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THES History

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About Our Campus

Established in 1939, Travis Heights Elementary School is nestled in the center of the historic Travis Heights neighborhood. Adjacent to Stacy Park, a ribbon park of approximately 2 miles that runs parallel to Blunn Creek, our location affords our teachers ample opportunities to bring students outdoors for recreation, physical education, special events, and of course exposure to nature’s resources for learning experiences.

Quick facts about THES:

  • Built in 1939
  • Grade Levels: PK-5th
  • Student Population: 560
  • Title 1 Campus
  • Dual Language Campus
  • AISD’s first In district Charter School

 

About Our Principal

A portrait of THES Principal Lisa Robertson.Our Principal, Ms. Lisa Robertson currently is on her eleventh year at Travis Heights Elementary and has made great progress in partnering with teachers, parents, and the community to make Travis Heights Elementary School Austin’s first In-District Charter School. Travis Heights is known for retaining excellent teachers, with the average teacher spending over 5 years at THES. Travis Heights over the past decade has built a strong partnership between teachers, parents and community. Our outdoor learning areas began years ago from the vision of teachers and parent leaders. The continued development of our fine arts program as well as our program for gifted and talented students also has grown through a similar partnership.

As we began our new decade of learning, we look forward to building a strong in-district charter school that will represent the interests and strengths of our staff and students.

 

Travis Heights:  A Community School  Where Children…
“Learn. Serve. Lead.”

In 2010, Travis Heights Elementary was chosen to receive the Innovation Grant, a national grant awarded through Education Austin, our local teacher’s union, and Austin Interfaith.  This grant provided funding for our community to engage in conversations and research to create a vision for the future of our school.  The ‘innovation’ behind the idea really relates to taking education back to “the village” and trusting our professional educators and families to partner together in serving students.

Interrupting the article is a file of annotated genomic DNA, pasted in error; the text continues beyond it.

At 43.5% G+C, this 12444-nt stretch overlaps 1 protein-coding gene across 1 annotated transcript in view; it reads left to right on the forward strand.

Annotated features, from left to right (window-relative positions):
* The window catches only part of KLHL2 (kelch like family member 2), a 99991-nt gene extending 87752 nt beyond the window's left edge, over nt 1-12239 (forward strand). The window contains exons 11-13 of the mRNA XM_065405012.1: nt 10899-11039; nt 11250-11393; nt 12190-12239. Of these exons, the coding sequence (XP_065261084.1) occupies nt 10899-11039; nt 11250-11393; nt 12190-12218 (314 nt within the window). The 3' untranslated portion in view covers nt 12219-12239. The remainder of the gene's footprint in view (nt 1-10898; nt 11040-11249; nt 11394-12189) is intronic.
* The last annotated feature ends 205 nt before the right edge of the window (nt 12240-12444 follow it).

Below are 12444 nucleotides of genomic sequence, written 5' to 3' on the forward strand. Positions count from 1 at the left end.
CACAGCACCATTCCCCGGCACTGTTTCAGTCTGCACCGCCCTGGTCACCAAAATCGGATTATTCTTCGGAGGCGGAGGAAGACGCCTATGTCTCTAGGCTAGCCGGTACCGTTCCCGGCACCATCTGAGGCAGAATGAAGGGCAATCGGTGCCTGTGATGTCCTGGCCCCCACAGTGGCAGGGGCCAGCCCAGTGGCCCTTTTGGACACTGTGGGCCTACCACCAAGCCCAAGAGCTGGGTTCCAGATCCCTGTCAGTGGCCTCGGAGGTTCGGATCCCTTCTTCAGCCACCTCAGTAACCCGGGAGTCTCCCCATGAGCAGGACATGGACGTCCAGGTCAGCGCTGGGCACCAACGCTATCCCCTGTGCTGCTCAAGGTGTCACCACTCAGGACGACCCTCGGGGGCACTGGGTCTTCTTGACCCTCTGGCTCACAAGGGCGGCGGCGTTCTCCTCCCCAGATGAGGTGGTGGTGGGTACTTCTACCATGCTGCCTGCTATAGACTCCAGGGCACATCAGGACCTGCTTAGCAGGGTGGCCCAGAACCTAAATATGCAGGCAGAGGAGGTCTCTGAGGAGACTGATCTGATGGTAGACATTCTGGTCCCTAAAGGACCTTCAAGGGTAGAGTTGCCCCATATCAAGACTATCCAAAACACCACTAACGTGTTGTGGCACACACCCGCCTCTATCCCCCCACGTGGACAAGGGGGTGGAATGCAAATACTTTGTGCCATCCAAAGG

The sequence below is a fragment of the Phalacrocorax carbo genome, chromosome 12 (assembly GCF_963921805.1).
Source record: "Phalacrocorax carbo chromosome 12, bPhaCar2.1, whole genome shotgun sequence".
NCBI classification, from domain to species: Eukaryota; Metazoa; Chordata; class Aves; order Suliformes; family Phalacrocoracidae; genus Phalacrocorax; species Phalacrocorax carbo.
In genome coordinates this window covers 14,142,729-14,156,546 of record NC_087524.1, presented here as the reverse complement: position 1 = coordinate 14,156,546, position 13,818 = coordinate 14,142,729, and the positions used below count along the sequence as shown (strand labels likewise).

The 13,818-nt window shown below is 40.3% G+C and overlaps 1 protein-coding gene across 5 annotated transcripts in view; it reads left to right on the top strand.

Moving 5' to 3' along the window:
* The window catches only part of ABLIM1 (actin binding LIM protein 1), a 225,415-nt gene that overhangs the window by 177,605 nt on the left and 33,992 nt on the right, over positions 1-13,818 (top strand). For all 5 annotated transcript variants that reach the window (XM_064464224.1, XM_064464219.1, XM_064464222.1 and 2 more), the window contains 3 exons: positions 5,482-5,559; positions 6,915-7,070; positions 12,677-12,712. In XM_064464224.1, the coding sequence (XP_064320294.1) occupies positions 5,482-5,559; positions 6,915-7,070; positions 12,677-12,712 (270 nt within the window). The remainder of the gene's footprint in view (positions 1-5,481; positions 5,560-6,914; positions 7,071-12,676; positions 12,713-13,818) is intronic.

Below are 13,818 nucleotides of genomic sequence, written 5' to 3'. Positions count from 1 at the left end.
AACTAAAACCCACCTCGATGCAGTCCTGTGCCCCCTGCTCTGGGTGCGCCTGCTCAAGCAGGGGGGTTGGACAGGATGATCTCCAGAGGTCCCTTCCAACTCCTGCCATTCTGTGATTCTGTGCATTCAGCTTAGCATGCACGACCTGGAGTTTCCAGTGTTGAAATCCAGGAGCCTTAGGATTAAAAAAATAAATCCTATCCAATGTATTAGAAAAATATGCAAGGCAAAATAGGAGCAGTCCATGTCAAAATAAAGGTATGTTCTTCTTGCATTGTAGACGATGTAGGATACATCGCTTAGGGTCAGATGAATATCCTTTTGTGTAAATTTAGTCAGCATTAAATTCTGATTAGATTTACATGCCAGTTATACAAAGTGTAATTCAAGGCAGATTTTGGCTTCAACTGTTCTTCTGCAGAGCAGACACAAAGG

The grant allowed for extensive research in designing a school to meet the specific needs of our school within our neighborhood. Travis Heights is known to be a diverse school, reflecting the greater Austin demographics.  Those who attend Travis Heights view it as warm, welcoming, and rising to the challenge to meet the needs of the diverse student body.

The Innovation School Project was a grass-roots initiative propelled by Ms. Robertson, faculty, and parents working to grow our school from the ground up, rather than ‘top-down ’ in 2010.  In September 2011, we began our journey from which hundreds of house meetings and conversations about our hopes and dreams for THES evolved.  The resulting themes over the course of the year were overwhelmingly consistent.

  • We wanted our children to be engaged in learning that was more hands-on and tapped into critical thinking skills.
  • We wanted our children to understand the connection between what they were learning to applications in the real-world.
  • We wanted our students to embrace culture and be enriched through languages other than English.
  • We wanted technology to be integrated in the classroom so as to supplement learning, regardless of academic skill level.
  • We wanted our students to have more physical movement and integrated physical activity within their learning.
  • Above all, we wanted flexibility and autonomy.

Flexibility in not what we teach, but how we teach, and when we teach so as to create a framework for learning and inspire lifelong learners with everyday experiences that are engaging and exciting for children.

Autonomy was desired for making decisions at the campus-level based on our needs year to year, without being forced to take on district-mandated programs/policies that are blanket uniformly across all elementary schools, regardless of whether it benefits the needs of a campus.  Such autonomy can allow for changes in schedule to provide teachers with greater planning time/team building/professional development, greater physical activity built into the school day, greater opportunities to assess what programs benefit our children so as to continue growing those programs, versus being mandated different ‘programs’ blanketed across all elementary campuses regardless of value added.

We call this the Five Freedoms.

As an in-district charter, we seek to gain five freedoms:

  1. Freedom to choose how we teach.
  2. Freedom to change our school schedule.
  3. Freedom to decide how to spend our money.
  4. Freedom to change our cafeteria menu.
  5. Freedom to add more Art, Music, PE, Technology, and exposure to Foreign Languages (Spanish/Korean).
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